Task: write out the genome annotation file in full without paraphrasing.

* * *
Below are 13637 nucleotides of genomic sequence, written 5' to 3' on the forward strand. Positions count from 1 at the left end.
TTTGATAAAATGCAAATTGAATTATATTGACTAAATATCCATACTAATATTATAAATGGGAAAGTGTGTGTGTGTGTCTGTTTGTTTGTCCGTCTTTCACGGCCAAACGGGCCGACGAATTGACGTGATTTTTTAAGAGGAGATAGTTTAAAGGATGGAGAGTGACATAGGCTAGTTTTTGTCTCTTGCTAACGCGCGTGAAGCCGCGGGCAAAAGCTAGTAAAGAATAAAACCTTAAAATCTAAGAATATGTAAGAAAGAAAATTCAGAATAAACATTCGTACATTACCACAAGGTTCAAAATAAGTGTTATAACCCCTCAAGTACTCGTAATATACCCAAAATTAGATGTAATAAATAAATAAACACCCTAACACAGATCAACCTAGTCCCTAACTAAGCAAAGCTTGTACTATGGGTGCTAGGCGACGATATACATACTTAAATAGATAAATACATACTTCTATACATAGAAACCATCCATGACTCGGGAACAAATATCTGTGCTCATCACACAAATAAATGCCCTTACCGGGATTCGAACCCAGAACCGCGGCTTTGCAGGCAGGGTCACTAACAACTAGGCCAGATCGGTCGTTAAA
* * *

Below are 13637 nucleotides of genomic sequence, written 5' to 3' on the forward strand. Positions count from 1 at the left end.
TTTGATAAAATGCAAATTGAATTATATTGACTAAATATCCATACTAATATTATAAATGGGAAAGTGTGTGTGTGTGTCTGTTTGTTTGTCCGTCTTTCACGGCCAAACGGGCCGACGAATTGACGTGATTTTTTAAGAGGAGATAGTTTAAAGGATGGAGAGTGACATAGGCTAGTTTTTGTCTCTTGCTAACGCGCGTGAAGCCGCGGGCAAAAGCTAGTAAAGAATAAAACCTTAAAATCTAAGAATATGTAAGAAAGAAAATTCAGAATAAACATTCGTACATTACCACAAGGTTCAAAATAAGTGTTATAACCCCTCAAGTACTCGTAATATACCCAAAATTAGATGTAATAAATAAATAAACACCCTAACACAGATCAACCTAGTCCCTAACTAAGCAAAGCTTGTACTATGGGTGCTAGGCGACGATATACATACTTAAATAGATAAATACATACTTCTATACATAGAAACCATCCATGACTCGGGAACAAATATCTGTGCTCATCACACAAATAAATGCCCTTACCGGGATTCGAACCCAGAACCGCGGCTTTGCAGGCAGGGTCACTAACAACTAGGCCAGATCGGTCGTTAAA